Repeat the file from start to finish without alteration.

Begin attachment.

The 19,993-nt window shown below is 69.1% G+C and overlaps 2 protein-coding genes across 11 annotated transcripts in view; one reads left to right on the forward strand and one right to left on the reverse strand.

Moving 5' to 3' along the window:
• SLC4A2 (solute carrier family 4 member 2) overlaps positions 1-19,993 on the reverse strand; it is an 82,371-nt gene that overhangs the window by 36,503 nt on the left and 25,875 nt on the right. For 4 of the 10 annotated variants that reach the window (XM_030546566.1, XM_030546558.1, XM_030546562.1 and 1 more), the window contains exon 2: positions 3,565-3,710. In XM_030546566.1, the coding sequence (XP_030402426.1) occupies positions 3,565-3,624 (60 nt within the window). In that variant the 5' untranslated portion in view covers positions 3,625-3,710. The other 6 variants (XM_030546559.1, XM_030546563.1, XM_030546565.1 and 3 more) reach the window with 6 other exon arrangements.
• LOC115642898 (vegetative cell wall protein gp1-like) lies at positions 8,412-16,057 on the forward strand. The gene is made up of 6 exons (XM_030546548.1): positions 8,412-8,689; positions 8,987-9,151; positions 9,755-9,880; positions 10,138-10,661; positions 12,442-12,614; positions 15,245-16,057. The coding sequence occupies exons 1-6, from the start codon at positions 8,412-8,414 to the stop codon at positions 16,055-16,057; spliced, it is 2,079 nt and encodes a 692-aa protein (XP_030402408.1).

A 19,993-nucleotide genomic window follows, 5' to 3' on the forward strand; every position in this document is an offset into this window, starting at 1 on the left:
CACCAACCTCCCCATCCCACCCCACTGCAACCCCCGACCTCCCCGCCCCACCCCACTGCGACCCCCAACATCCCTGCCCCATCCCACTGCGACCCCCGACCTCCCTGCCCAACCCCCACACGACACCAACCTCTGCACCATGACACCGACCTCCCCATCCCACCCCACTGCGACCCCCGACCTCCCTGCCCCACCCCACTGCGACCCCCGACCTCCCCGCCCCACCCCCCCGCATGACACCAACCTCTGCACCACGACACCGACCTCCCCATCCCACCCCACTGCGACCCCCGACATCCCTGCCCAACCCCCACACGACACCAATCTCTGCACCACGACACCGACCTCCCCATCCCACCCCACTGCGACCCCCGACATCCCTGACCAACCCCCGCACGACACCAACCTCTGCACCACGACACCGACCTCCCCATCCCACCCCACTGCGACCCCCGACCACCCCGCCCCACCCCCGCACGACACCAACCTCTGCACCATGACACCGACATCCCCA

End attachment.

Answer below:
The 19,993-nt window shown below is 69.1% G+C and overlaps 2 protein-coding genes across 11 annotated transcripts in view; one reads left to right on the forward strand and one right to left on the reverse strand.

Moving 5' to 3' along the window:
• SLC4A2 (solute carrier family 4 member 2) overlaps positions 1-19,993 on the reverse strand; it is an 82,371-nt gene that overhangs the window by 36,503 nt on the left and 25,875 nt on the right. For 4 of the 10 annotated variants that reach the window (XM_030546566.1, XM_030546558.1, XM_030546562.1 and 1 more), the window contains exon 2: positions 3,565-3,710. In XM_030546566.1, the coding sequence (XP_030402426.1) occupies positions 3,565-3,624 (60 nt within the window). In that variant the 5' untranslated portion in view covers positions 3,625-3,710. The other 6 variants (XM_030546559.1, XM_030546563.1, XM_030546565.1 and 3 more) reach the window with 6 other exon arrangements.
• LOC115642898 (vegetative cell wall protein gp1-like) lies at positions 8,412-16,057 on the forward strand. The gene is made up of 6 exons (XM_030546548.1): positions 8,412-8,689; positions 8,987-9,151; positions 9,755-9,880; positions 10,138-10,661; positions 12,442-12,614; positions 15,245-16,057. The coding sequence occupies exons 1-6, from the start codon at positions 8,412-8,414 to the stop codon at positions 16,055-16,057; spliced, it is 2,079 nt and encodes a 692-aa protein (XP_030402408.1).

A 19,993-nucleotide genomic window follows, 5' to 3' on the forward strand; every position in this document is an offset into this window, starting at 1 on the left:
CACCAACCTCCCCATCCCACCCCACTGCAACCCCCGACCTCCCCGCCCCACCCCACTGCGACCCCCAACATCCCTGCCCCATCCCACTGCGACCCCCGACCTCCCTGCCCAACCCCCACACGACACCAACCTCTGCACCATGACACCGACCTCCCCATCCCACCCCACTGCGACCCCCGACCTCCCTGCCCCACCCCACTGCGACCCCCGACCTCCCCGCCCCACCCCCCCGCATGACACCAACCTCTGCACCACGACACCGACCTCCCCATCCCACCCCACTGCGACCCCCGACATCCCTGCCCAACCCCCACACGACACCAATCTCTGCACCACGACACCGACCTCCCCATCCCACCCCACTGCGACCCCCGACATCCCTGACCAACCCCCGCACGACACCAACCTCTGCACCACGACACCGACCTCCCCATCCCACCCCACTGCGACCCCCGACCACCCCGCCCCACCCCCGCACGACACCAACCTCTGCACCATGACACCGACATCCCCA